U.S. President Donald Trump threatened, once again, to quit the NAFTA treaty during a rally with supporters in Phoenix, Arizona on Tuesday.
“Personally, I don’t think we can make a deal … I think we’ll end up probably terminating NAFTA at some point,” the president said.
But that statement didn’t seem to rattle Canada’s financial markets. The loonie barely budged in reaction to the comments.
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That’s because Trump’s bombastic rhetoric on the trade agreements is starting to sound hollow, experts told Global News.
“People are getting used to Donald Trump and the way in which he bluffs and attempts to shock and awe people with statements like ‘we’ll pull away from NAFTA,'” said Christopher Sands.
In his bestselling book, The Art of the Deal, Trump talks about making unrealistic demands and threatening to walk away from the table as a negotiating tactic meant to shift the talk in one’s favour, Sands noted.
It’s a device the U.S. president has already deployed several times with NAFTA, but now “people are starting to catch up,” he added.
Mexico’s Foreign Minister Luis Videgaray has already brushed off Trump’s comments as little more than a negotiating tactic on Wednesday.
“He’s negotiating in his own particular style,” Videgaray said, speaking on local television.
Coverage of NAFTA on Globalnews.ca:
It’s not clear that the U.S. president would be able to unilaterally rescind NAFTA, even he wanted to, noted Carlo Dade, director of the Trade and Investment Centre at Canada West Foundation.
Congress is responsible for regulating international trade under the U.S. constitution, Dade noted.
“There’s a real constitution question as to whether the president can undo something that Congress has done.”
Many legal scholars believe he can’t, Dade added.
U.S. presidents may negotiate trade deals, but it is Congress that has the last word and puts legislation into effect to implement the treaties.
Undoing NAFTA would also require undoing all the legislation that was drafted in order to allow the deal to come into force, said Dade.
Of course, Trump could end NAFTA if he got U.S. lawmakers on board, but that, too, seems tricky.
Canada has put in a lot of legwork going to U.S. congressional districts and explaining the importance of NAFTA to the local job market and economy, Dade noted.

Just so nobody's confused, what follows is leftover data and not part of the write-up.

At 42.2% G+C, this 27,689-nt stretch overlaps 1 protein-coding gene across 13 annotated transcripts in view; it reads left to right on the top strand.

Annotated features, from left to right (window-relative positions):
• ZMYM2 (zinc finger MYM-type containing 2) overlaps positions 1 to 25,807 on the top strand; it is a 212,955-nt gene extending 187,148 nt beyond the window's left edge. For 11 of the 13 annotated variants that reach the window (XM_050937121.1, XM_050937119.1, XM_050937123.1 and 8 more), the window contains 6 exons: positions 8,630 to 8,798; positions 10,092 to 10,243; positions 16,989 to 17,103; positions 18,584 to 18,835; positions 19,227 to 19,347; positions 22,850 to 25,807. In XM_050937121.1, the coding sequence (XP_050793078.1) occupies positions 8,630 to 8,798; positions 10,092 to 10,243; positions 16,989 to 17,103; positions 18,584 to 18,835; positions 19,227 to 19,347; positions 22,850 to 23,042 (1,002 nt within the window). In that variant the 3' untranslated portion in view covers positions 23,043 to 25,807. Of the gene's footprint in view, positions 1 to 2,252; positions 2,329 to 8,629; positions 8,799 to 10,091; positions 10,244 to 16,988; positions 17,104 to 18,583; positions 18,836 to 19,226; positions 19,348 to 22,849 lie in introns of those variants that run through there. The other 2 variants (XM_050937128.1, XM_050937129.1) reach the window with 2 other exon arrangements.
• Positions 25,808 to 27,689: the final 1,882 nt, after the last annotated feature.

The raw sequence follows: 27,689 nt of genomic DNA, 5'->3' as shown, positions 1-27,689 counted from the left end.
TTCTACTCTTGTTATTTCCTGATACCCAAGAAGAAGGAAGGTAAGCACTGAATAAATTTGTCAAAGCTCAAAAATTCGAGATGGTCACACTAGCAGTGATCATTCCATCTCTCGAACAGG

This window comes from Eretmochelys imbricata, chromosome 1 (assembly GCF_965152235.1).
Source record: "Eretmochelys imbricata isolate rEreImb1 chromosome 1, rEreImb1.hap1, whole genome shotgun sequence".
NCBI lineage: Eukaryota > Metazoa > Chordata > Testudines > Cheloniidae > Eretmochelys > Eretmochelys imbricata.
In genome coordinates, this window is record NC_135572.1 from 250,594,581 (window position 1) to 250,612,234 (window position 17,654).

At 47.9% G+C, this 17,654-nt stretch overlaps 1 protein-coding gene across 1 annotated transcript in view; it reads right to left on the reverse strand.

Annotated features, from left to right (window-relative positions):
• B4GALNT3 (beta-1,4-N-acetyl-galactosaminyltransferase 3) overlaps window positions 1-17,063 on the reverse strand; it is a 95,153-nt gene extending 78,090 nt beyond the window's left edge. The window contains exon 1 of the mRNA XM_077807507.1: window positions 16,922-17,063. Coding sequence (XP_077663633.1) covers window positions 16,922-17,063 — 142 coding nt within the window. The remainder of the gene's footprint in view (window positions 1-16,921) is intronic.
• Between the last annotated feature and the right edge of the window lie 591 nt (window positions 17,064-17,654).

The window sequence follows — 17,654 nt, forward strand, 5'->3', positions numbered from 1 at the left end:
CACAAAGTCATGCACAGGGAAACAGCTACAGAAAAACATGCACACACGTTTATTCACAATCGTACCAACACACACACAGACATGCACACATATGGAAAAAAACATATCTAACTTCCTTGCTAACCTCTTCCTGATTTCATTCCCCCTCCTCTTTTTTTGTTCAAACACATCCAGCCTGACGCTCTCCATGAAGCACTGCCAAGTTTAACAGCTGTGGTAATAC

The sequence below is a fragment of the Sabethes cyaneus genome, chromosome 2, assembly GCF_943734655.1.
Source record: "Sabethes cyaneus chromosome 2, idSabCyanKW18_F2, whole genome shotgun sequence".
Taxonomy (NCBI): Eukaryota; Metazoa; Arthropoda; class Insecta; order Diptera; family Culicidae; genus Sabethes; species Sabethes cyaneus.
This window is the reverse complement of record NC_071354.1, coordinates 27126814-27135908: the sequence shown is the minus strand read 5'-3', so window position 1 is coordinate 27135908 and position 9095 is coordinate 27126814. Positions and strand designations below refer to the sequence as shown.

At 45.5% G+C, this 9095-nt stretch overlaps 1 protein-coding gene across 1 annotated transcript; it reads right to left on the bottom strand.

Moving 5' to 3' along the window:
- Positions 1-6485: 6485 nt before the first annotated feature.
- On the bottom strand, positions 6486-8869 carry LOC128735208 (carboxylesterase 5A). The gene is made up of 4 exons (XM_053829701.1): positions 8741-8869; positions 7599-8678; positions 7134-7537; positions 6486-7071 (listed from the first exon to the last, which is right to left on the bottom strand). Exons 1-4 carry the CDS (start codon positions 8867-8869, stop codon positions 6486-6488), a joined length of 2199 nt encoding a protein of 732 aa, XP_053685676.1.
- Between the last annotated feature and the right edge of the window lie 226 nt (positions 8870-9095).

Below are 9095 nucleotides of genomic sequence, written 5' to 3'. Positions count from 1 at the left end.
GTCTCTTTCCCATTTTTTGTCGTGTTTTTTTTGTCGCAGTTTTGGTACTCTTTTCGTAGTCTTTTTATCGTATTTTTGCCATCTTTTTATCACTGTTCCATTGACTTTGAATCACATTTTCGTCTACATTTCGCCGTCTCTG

“People in those congressional districts have started to realize that ‘hey, my job and my neighbour’s job – or a certain per cent of the income in our district – is tied to trade with NAFTA.”
For that reason, it’s extremely unlikely that Congress would go along with scrapping NAFTA, Dade said.
Trump was likely pandering to his supporters when he made the comments in Phoenix, he added.
It’s something Prime Minister Justin Trudeau has done, too, when his government outlined a push for “progressive” NAFTA chapters on the environment, labour, gender rights and Indigenous relations.
Those requests likely “won’t have much impact,” said Dade. But they might please Trudeau’s base.
Another likely reason why Canada’s financial markets barely reacted to Trump’s statement is that investors have already priced in the possibility that the trade agreement might end, said Sands.
For Canada, “there would be trouble, but it would be survivable.”
For Mexico, a poorer nation, the consequences would be more serious – not to mention the fact that uncertainty about NAFTA is compounding investor nervousness about the country’s upcoming national election in 2018, said Sands. That may be why the Mexican peso took a hit from Trump’s latest threat, while the loonie didn’t.
Still, both Canada and Mexico have taken a sober look at what happens if there is no NAFTA and assessed that it wouldn’t be catastrophic, according to Sands.
“They’ve taken the measure of Trump and have decided not to let him push them off the mark.”
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